According to ALA News “the Association for Library Collections & Technical Services (ALCTS) named Sarah Potvin, digital scholarship librarian in the Office of Scholarly Communication at Texas A&M University, the winner of the 2017 Esther J. Piercy Award. The award will be presented on Saturday, June 24 at the ALCTS Awards Ceremony during the 2017 American Library Association (ALA) Annual Conference and Exhibition in Chicago.
Potvin has made exemplary and collaborative contributions to the rapidly evolving field of digital scholarship and non-MARC metadata, with significant work in local, national and international initiatives. Most notable is her leadership and service as founding co-editor of “dh+lib,” a collaborative digital project and online publication. Potvin is raising the profile of librarians’ expertise in metadata, preservation and data curation in the digital humanities to increase the understanding of these areas by academics in the humanities. As an expert in the librarian’s role in digital humanities, Potvin has collaborated in planning and delivering over 20 presentations at regional and national conferences. At the time of her nomination, Potvin’s career included as a sole or co-author five peer-reviewed articles, two book chapters and a number of other publications. Potvin’s nomination also demonstrates the important role that young professionals may have in professional associations. She has contributed to Texas Digital Library committees, three national committees and has been elected or nominated to a half-dozen international committees. Potvin’s international reach is particularly noteworthy with presentations in Australia, Germany, Switzerland and Finland and workshops delivered in Cracow, Poland.
Prior to assuming her current position, Potvin served as metadata librarian for digital services and scholarly communications at A&M, and as a research and scholarly communication analyst at The Tobin Project, a nonprofit based in Cambridge, Mass. involved with scholars across the social sciences and allied fields. She holds a MSIS from the University of Texas at Austin and a BA from Harvard College…”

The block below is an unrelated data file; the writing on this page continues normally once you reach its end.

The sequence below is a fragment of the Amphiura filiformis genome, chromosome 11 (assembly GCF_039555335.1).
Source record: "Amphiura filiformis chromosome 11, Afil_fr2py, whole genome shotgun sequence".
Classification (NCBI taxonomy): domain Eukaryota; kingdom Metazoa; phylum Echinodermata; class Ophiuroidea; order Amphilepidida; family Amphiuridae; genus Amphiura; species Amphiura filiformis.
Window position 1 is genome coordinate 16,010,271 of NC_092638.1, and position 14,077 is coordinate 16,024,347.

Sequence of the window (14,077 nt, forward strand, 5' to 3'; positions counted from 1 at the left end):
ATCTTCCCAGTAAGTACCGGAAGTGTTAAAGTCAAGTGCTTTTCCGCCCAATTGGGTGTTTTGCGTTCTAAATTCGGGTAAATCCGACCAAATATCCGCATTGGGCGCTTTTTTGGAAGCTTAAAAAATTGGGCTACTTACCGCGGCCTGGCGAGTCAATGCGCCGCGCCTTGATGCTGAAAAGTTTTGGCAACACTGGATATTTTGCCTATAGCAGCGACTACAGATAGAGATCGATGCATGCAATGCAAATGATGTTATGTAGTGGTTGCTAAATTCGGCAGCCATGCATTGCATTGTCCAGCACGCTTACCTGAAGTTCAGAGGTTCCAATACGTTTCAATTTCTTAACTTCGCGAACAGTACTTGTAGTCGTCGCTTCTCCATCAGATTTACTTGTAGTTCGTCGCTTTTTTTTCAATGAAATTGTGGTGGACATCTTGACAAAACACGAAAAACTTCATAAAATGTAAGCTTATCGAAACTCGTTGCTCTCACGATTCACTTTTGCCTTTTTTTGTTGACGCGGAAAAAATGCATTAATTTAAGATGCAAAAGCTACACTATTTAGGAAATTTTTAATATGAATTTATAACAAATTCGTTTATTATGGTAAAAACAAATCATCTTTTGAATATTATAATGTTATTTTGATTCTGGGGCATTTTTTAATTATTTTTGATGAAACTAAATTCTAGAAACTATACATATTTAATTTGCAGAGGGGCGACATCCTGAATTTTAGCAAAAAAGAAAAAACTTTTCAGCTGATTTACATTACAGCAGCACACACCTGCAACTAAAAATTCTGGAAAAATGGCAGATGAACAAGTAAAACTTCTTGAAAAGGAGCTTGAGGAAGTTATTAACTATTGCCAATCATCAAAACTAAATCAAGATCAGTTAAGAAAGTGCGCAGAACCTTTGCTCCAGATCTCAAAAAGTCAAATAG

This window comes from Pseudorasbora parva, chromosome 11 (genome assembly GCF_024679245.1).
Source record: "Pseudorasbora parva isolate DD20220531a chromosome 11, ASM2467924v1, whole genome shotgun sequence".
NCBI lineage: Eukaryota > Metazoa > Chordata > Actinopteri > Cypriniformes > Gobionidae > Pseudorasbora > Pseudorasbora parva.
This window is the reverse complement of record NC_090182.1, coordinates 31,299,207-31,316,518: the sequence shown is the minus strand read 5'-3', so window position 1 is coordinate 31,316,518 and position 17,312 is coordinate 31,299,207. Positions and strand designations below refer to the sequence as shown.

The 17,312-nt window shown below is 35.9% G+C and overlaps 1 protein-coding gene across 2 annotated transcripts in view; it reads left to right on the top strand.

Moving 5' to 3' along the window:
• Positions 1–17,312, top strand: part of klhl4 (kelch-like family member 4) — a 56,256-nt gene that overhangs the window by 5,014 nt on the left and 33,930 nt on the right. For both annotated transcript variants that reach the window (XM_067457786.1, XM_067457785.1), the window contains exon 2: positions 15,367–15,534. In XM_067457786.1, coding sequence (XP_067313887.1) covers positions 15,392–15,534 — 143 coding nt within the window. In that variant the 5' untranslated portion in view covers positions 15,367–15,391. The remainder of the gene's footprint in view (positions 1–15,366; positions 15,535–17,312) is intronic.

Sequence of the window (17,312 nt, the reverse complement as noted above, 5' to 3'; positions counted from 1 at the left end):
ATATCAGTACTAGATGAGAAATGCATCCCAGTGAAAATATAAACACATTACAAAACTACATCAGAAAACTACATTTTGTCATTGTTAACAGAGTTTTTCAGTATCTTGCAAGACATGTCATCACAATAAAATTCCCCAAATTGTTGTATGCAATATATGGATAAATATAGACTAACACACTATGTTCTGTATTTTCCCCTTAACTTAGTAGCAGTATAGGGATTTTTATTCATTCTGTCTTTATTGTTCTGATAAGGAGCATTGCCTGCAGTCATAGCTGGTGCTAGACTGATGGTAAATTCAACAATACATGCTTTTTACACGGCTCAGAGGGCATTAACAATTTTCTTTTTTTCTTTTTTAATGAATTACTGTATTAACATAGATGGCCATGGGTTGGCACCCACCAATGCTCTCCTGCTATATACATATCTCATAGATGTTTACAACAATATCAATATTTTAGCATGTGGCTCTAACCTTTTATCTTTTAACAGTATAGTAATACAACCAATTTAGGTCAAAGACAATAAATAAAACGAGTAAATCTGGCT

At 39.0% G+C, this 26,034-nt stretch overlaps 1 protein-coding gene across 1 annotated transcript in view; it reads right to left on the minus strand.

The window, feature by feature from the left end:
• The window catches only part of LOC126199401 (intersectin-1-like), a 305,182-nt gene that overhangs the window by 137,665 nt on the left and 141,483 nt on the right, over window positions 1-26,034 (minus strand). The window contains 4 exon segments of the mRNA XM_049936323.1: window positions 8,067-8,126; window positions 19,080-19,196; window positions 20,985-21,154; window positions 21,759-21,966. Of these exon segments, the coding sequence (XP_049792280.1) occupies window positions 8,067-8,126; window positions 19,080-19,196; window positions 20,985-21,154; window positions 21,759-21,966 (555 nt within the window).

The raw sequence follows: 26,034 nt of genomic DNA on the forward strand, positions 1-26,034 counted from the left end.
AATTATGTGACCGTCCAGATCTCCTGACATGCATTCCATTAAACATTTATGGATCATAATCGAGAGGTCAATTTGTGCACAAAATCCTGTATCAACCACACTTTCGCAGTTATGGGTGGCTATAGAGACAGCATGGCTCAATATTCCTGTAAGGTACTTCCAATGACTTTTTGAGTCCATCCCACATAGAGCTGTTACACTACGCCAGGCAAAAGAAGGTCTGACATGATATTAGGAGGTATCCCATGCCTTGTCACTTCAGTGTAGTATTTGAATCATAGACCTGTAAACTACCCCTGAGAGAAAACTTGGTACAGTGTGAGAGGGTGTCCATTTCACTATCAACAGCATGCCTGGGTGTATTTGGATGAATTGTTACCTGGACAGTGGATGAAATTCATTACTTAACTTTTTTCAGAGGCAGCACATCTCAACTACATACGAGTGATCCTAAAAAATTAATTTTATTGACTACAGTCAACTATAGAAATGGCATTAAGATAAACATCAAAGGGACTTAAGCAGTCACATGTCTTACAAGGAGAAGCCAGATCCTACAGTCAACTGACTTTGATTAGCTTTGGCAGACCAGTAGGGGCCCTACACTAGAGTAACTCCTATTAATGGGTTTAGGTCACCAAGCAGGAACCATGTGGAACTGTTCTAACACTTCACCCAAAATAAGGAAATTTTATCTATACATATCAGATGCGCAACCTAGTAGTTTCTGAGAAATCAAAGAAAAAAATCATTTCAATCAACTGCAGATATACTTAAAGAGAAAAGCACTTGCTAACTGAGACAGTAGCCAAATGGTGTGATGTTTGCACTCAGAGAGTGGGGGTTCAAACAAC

Citing NLM in Focus, infoDOCKET notes that Rebecca Stanger “the NLM journal publisher liaison, who began her career as a MEDLINE indexer in 1991, said she was hired because she has a science background and speaks several languages. “If you have a basic understanding of science and how to read it, you can learn to master different subject areas,” Stanger said…
Stanger also brought a flair for languages to her indexing responsibilities. She went to elementary school in France and can read and speak French, Spanish, and Italian. She indexed many journals that were not published in English.
In time, Stanger became an NLM index section supervisor, training new indexers and learning about journal policy matters. In December of 2012, she took on her current position, reaching out to the worldwide journal publisher community. She is seeing MEDLINE keep up with new and expanding biomedical fields and also with publishing practices over time.
Stanger speaks to a lot of people at meetings and conferences, one-on-one, or by phone. “In my time in this job, I’ve seen encouraging developments like an increase in submissions from developing countries, hoping to see their journals included in MEDLINE,” she said. “Open access and e-journals have opened the doors for more people to find the articles they need, but now we need to stay on guard to make sure that these things are legit…”